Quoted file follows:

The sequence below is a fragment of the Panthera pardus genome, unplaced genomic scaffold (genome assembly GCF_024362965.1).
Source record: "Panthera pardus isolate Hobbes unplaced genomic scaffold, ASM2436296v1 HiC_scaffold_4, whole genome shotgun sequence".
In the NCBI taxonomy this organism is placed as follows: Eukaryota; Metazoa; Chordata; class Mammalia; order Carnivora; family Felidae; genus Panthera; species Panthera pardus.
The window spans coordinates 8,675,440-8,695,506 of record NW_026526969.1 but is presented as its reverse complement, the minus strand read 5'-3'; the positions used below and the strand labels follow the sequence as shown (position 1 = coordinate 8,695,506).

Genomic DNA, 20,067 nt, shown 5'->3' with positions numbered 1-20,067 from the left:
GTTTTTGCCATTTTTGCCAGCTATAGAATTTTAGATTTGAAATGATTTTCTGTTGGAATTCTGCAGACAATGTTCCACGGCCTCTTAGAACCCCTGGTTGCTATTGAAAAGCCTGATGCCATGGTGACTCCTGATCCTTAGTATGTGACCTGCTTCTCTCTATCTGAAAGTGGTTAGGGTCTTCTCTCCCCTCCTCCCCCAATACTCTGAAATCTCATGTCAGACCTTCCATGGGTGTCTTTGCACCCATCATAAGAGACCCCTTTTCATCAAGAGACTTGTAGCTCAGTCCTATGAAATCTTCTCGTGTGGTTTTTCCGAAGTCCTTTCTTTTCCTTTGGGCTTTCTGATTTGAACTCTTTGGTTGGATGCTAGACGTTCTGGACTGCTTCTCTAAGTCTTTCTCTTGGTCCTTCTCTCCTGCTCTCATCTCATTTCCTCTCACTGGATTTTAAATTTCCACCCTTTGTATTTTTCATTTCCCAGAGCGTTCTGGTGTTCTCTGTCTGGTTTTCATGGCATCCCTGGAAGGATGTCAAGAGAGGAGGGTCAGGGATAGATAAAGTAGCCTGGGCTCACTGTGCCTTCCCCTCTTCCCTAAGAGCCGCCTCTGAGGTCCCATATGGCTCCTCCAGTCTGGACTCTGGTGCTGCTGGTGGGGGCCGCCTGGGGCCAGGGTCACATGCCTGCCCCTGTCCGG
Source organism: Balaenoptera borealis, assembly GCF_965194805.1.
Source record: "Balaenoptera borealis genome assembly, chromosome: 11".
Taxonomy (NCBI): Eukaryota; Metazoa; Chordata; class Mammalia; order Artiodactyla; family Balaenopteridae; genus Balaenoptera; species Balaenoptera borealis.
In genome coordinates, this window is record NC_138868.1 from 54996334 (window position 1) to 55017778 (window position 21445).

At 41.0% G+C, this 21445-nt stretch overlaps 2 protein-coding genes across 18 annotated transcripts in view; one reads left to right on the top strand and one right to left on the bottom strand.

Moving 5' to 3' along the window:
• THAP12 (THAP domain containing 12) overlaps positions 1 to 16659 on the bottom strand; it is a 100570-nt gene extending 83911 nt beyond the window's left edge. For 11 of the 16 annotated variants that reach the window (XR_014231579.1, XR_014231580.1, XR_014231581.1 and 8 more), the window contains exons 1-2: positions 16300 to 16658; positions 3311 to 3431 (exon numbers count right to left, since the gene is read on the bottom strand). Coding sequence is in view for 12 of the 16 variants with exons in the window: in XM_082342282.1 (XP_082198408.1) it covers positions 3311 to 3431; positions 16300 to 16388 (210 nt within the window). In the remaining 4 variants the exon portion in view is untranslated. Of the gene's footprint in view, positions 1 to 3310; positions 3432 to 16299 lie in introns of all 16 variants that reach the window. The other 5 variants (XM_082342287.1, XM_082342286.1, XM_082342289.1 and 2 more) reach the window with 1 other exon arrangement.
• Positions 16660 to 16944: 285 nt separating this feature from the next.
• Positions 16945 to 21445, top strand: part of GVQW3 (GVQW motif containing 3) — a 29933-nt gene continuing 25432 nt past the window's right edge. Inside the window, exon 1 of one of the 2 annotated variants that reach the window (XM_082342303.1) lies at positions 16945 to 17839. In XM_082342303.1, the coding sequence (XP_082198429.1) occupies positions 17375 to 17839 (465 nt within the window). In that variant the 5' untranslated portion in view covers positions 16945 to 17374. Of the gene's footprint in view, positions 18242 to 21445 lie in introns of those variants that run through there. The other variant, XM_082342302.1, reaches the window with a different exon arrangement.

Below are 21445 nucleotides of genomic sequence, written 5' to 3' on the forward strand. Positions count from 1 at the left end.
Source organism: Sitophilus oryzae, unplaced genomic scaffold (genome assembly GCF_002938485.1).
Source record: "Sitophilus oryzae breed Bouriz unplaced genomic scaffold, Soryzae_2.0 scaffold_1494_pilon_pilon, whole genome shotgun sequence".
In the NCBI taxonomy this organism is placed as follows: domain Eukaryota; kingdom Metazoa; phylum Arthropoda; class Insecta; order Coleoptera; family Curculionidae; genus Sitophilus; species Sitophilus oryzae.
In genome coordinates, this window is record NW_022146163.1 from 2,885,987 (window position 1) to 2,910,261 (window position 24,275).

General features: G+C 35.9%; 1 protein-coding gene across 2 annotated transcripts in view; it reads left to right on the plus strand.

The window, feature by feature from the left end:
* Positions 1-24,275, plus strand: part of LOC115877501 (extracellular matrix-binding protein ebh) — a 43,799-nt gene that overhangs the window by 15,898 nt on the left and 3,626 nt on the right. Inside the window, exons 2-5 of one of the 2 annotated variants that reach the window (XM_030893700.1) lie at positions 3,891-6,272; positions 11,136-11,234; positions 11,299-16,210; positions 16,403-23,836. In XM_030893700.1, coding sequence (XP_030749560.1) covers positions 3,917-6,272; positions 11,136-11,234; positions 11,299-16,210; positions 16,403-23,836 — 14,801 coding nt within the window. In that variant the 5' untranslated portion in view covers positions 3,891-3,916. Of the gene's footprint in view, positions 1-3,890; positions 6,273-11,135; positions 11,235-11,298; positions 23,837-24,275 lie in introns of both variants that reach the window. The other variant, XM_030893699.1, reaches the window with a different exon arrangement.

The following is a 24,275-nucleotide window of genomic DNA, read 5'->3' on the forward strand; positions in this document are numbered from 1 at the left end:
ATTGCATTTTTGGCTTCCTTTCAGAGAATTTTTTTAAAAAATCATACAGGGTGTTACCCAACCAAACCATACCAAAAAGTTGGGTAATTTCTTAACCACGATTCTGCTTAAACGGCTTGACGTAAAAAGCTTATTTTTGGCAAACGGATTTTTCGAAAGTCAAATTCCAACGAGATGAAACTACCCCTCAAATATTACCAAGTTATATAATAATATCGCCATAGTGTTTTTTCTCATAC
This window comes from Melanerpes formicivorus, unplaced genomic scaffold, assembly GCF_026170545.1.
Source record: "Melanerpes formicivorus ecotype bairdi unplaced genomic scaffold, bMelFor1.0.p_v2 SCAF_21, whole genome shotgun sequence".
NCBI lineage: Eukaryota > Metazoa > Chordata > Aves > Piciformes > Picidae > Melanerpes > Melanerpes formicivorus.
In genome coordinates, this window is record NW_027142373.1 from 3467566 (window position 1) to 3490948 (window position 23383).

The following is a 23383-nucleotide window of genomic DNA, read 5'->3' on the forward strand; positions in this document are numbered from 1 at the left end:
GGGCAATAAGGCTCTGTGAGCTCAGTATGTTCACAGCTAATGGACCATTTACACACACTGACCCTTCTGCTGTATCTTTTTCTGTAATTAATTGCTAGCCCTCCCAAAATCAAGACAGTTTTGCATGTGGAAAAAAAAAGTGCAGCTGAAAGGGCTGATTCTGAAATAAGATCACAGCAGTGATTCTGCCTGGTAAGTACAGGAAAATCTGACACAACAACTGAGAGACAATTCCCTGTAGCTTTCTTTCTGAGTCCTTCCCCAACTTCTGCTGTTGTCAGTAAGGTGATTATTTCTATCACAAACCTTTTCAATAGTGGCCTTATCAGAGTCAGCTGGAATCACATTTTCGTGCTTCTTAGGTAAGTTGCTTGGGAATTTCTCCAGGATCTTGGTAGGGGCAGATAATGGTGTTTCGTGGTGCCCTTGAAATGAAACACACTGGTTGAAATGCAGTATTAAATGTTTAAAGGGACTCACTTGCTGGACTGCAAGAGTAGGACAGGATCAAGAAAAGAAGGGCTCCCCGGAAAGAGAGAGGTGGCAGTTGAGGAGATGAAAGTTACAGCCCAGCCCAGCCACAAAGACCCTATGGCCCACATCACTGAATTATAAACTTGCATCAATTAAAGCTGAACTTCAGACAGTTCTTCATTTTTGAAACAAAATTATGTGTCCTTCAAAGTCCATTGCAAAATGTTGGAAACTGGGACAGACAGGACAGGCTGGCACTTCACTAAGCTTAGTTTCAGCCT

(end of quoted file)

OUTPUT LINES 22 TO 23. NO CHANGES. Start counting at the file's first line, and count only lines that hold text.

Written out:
The window, feature by feature from the left end:
* Positions 1-24,275, plus strand: part of LOC115877501 (extracellular matrix-binding protein ebh) — a 43,799-nt gene that overhangs the window by 15,898 nt on the left and 3,626 nt on the right. Inside the window, exons 2-5 of one of the 2 annotated variants that reach the window (XM_030893700.1) lie at positions 3,891-6,272; positions 11,136-11,234; positions 11,299-16,210; positions 16,403-23,836. In XM_030893700.1, coding sequence (XP_030749560.1) covers positions 3,917-6,272; positions 11,136-11,234; positions 11,299-16,210; positions 16,403-23,836 — 14,801 coding nt within the window. In that variant the 5' untranslated portion in view covers positions 3,891-3,916. Of the gene's footprint in view, positions 1-3,890; positions 6,273-11,135; positions 11,235-11,298; positions 23,837-24,275 lie in introns of both variants that reach the window. The other variant, XM_030893699.1, reaches the window with a different exon arrangement.